The new patent extension law, passed by both houses of Congress and signed by the President in September, has been heralded as the most significant piece of drug legislation since the 1962 Kefauver amendments to the Food, Drug and Cosmetic Act. Those amendments increased the requirements for proof of safety and effectiveness in new drugs. They came about because of a courageous woman scientist at the FDA who held up marketing approval of the sedative thalidomide which she suspected caused possible birth defects if used by pregnant women. She was proven tragically correct when it was discovered that children, born of mothers who had taken the drug in Europe where it had been marketed, had no arms or legs, a condition known as phocomelia.
The 1984 legislation grants major drug manufacturers a guarantee of at least five years marketing exclusivity to make up for the long time required to have a drug approved by the FDA.
As soon as the added patent protection time has elapsed, generic drug manufacturers will be able to market copies of the brand-name drug, as long as such copies are the chemical equivalent and with the same release time in the blood stream.
Sounds Wonderful This new law will give the brand-name manufacturers continued incentive to research and develop new drugs, while allowing the generic drug makers to market less expensive drugs of the same chemical equivalent without going through the rigorous testing required of the original brand-name drug.
It all sounds wonderful. The brand-name manufacturers are getting what they want, extension of patent time, and the generic manufacturers will be able to market copies which will come to the consumer at less cost.
The House Committee on Government Operations, investigating infant deaths linked to the drug E-Ferol which was marketed without FDA approval, has recommended that such approval be indicated on the label. If there had been such a law, the pharmacists who had received the drug would have known immediately that it was not an FDA-approved product, and it might not have been dispensed for several premature infants who subsequently died.
Equivalency Is Not Enough As for generic drugs, there is no objection as long as they are safe and effective. But chemical equivalency is not enough. The drug should pass the same stringent safety tests as brand-name drugs. The new patent extension law does not contain the provision for indication that the drug has been approved by the FDA. New legislation would be required to give the consumer this needed safeguard, assuring that the drug product is safe.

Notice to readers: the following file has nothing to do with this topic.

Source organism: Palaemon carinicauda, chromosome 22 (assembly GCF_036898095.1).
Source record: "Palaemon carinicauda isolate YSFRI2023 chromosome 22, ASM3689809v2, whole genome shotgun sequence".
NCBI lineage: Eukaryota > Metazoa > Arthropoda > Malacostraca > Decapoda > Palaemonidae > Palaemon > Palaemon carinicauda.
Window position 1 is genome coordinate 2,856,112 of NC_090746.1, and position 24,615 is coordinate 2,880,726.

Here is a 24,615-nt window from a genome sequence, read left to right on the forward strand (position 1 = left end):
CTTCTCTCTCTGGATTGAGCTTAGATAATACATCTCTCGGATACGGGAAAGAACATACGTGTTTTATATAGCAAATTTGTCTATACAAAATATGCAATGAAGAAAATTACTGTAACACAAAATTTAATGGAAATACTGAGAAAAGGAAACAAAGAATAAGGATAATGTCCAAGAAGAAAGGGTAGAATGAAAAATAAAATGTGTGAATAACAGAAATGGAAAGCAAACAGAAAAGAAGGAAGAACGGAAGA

Ideally, such a law would also require the pharmacist to indicate the FDA approval on the label when the prescription is filled or refilled.
Question: I had a case of food poisoning about four years ago and since that time I have to take Benadryl every day for hives. Even with the Benadryl I sometimes end up in the emergency room for shots just to reduce the excess swelling. I have been tested for everything and I am sensitive to just about everything. I don't know what to do or where to go for help?
Answer: It is difficult to ascertain the cause of chronic hives. All things are suspect such as the nonprescription drugs you may be taking, dyes found in food, and underlying infections of which you may not be aware such as a simple infected tooth. You live in an area with some of the best research hospitals in the country--Chicago. Call the chief of the allergy department at one of these hospitals and explain your problem. I am confident you will be studied and given relief from these chronic hives.
Q: My son takes Tolectin for arthritis and I take Nalfon. What side effects do these drugs have?
A: Nausea, stomach and intestinal problems are the most reported side effects of these drugs.
Q: Nilstat liquid has been prescribed for my baby because of an infection in her mouth. What is it?
A: Nilstat is a brand name for the antibiotic nystatin. This antibiotic has anti-fungal activity and is indicated in the treatment of oral infections caused by monilia (yeast). It is prescribed for infants who have what used to be called thrush.
Q: I recently had a cold which left me with a bothersome cough. The doctor prescribed Hycodan syrup, and it stopped the cough. When I stopped taking it, the cough came back. The pharmacist told me I would have to see my doctor for another prescription. Why is this? I just wanted a refill of the medicine and do not see why I should pay $30 to see my doctor again just to get a prescription.
A: Hycodan is a brand name for a tablet or syrup containing hydrocodone, which is a derivative of the narcotic codeine. The law states that your pharmacist cannot refill this prescription. This is the reason you were requested to see your doctor for another prescription. Usually a telephone call to your doctor will give you the information as to whether or not your doctor wants you to have a refill or if he wants you to stop taking the medication.